Of the three German photographers who came to America’s attention in the late ’80s— Thomas Struth, Ruff himself, and Andreas Gursky (collectively known as Struffsky)—Ruff, 42, is the roughest. He sees reality as something to be recorded or inspected, not changed or adorned. Coming out of a tradition of conceptual photography, he is the leastphotographer-like of the three and the most hardcore. A natural-born skeptic, he calls his images “nonphotographs” and says grumpy, authoritative-sounding things like “A photograph always looks like a photograph, because it is a photograph” or “The pictures I make of a person have nothing to do with that person.” Once, responding to a question about how the Bernd and Hilla Bechers were as teachers, he tersely replied, “If you needed them, they were there.” Ruff is more uneven than Struth or Gursky, but he’s more experimental. Working in series, he’s always probing some basic tenet of the medium.

Ruff’s first American splash came with his big, blank, jarring portraits of German youth. Made in the mid ’80s, these uncanny passport pictures from Aryanland rose out of Germany like an invigorating wave; lit by a kind of cold hellfire, they can still hit you with a piercing rush. In the late ’80s he made beautiful, slightly monotonous pictures of the night sky (from negatives purchased from an observatory). After an eerie early-’90s series of greenish nightscapes that look very Gulf War, Ruff floundered. By 1998, when he exhibited a group of awful collagelike photos (wisely left out of the uptown show), his work was mired in a soulless slump; his passive-aggression turned merely passive. In these new pictures, his best in years, he doesn’t change photography, and it’s not clear he’s out of the woods, but his probing has gotten hotter.

With the “nudes,” Ruff substitutes something celebratory for suspicion and anger; he takes on a genre everyone is an expert on but few artists have employed without running into trouble. Ruff may think these pictures are analytic or objective, but they’re also sweetly, luxuriously visual. Up close they go kind of gaga. Skin melts into tiny, pointillist pixels, which then warp and moiré; colors shift, pictorial space contorts. Sex slips into something ravishingly, optically comfortable, and these everyday, off-world images morph into para-paintings from the Planet Love.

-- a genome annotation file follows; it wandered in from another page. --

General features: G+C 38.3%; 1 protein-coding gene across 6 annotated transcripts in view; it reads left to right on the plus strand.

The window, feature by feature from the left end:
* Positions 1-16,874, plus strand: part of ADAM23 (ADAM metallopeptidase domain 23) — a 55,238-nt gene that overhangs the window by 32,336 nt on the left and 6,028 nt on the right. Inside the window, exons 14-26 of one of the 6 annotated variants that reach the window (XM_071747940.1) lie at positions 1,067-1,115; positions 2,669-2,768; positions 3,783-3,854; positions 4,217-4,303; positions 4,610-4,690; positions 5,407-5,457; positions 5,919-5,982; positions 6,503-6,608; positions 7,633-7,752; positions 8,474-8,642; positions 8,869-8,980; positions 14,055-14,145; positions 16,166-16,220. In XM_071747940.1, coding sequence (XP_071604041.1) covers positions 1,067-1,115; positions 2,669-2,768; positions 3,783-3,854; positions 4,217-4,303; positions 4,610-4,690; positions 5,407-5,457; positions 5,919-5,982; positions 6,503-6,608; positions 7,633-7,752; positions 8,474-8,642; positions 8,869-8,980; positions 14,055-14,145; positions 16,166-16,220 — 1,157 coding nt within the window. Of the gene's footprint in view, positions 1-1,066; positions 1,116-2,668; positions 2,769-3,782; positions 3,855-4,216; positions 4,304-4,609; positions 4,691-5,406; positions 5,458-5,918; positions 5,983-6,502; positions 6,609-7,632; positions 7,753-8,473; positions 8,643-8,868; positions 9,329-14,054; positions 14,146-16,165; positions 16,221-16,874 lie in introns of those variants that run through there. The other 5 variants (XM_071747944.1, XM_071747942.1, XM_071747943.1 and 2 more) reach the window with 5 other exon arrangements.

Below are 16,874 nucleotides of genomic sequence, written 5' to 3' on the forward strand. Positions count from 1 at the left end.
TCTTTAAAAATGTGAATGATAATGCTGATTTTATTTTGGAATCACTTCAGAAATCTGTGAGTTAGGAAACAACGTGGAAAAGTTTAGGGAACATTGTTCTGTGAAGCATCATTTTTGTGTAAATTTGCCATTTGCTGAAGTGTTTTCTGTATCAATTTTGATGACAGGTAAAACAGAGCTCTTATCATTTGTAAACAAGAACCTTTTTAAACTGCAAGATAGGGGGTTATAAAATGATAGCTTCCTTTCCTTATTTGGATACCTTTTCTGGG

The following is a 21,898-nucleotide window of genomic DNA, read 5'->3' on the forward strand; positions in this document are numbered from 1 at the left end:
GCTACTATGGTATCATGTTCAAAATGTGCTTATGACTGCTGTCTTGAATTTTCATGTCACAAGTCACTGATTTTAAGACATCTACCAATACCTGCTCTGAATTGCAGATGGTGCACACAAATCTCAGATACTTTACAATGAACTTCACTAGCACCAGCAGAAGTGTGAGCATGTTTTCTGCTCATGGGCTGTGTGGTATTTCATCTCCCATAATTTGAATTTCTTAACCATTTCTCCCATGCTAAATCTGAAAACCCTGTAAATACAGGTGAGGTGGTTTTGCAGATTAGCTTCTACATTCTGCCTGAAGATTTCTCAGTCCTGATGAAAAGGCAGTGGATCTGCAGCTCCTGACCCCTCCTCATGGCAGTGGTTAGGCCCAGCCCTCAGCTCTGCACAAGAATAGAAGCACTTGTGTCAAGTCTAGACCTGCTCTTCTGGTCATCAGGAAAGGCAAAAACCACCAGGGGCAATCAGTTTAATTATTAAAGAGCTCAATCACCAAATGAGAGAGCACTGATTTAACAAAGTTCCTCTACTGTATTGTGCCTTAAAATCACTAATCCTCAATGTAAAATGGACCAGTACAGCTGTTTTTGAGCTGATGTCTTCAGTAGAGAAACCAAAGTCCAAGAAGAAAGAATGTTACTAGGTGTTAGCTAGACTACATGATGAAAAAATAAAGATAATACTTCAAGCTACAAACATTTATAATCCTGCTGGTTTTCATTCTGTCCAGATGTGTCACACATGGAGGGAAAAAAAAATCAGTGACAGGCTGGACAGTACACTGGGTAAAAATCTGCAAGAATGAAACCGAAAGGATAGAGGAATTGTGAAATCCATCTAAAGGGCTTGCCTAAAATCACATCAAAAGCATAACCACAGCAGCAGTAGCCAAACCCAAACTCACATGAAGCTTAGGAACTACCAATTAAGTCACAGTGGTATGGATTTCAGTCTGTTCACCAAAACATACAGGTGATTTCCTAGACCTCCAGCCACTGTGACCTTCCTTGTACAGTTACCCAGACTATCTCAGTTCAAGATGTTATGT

Because the most obscure images are the best, Ruff’s photographs lend unexpected ammo to the old adage that the less explicit the pornography, the more erotic. One woman I know installed the model with a crystal dildo on her computer, as a screen saver; another told me she found the foggy photograph of the girl sticking what appears to be a giant vegetable into her vagina “really tender.”

Blurring and distorting his sources, Ruff has seemingly sprinkled the magic dust of painting into his art. If the first names that come to you aren’t John Holmes and Linda Lovelace, they might be Courbet, de Kooning, or, most of all, Gerhard Richter. Without Richter, these things wouldn’t exist. Technology and medium make Ruff’s work different, but the imagery is unmistakable, and the out-of-focus sexuality stands directly in Richter’s shadow. Two blondes—one lying provocatively on a bed, another looking out from under her hair—are near-recapitulations of early Richter paintings. I guess if you’re German, Richter’s the one you want to go up against. Remarkably, the comparison doesn’t diminish Ruff’s work. Reconverting that which has had a second, third, or fourth life as videotape, Internet pixels, or paintings back into the photographs they once were, Ruff sets up a trippy, technoerotic aesthetic feedback loop. Hopefully these stirring pictures signal a return to excellence.